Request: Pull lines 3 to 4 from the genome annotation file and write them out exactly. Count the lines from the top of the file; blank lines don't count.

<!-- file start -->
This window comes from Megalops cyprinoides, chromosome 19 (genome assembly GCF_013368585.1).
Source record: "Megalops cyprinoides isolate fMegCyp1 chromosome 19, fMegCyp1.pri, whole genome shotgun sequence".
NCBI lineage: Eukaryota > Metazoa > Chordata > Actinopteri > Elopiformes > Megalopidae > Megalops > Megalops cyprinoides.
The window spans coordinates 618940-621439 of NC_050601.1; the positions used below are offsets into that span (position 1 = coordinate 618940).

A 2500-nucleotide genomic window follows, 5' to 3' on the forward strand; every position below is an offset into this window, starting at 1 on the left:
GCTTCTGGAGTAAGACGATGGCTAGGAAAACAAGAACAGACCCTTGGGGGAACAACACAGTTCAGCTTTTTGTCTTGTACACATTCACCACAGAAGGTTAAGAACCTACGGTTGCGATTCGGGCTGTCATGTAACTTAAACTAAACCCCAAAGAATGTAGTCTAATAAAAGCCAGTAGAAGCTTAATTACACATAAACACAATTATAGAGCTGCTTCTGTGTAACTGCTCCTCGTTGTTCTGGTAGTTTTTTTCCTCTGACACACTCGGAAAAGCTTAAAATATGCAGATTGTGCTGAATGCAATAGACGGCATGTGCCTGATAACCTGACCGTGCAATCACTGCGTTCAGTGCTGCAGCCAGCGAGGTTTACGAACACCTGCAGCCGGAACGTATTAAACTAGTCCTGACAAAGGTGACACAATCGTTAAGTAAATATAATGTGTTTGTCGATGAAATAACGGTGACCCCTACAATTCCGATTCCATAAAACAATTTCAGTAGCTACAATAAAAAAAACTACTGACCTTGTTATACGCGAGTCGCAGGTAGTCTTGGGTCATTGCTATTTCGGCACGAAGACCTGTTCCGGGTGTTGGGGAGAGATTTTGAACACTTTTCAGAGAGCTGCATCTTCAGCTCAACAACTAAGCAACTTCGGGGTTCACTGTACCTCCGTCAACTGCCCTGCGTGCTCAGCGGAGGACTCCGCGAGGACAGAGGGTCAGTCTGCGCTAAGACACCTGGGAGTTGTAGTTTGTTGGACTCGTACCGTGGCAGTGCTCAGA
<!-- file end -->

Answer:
NCBI lineage: Eukaryota > Metazoa > Chordata > Actinopteri > Elopiformes > Megalopidae > Megalops > Megalops cyprinoides.
The window spans coordinates 618940-621439 of NC_050601.1; the positions used below are offsets into that span (position 1 = coordinate 618940).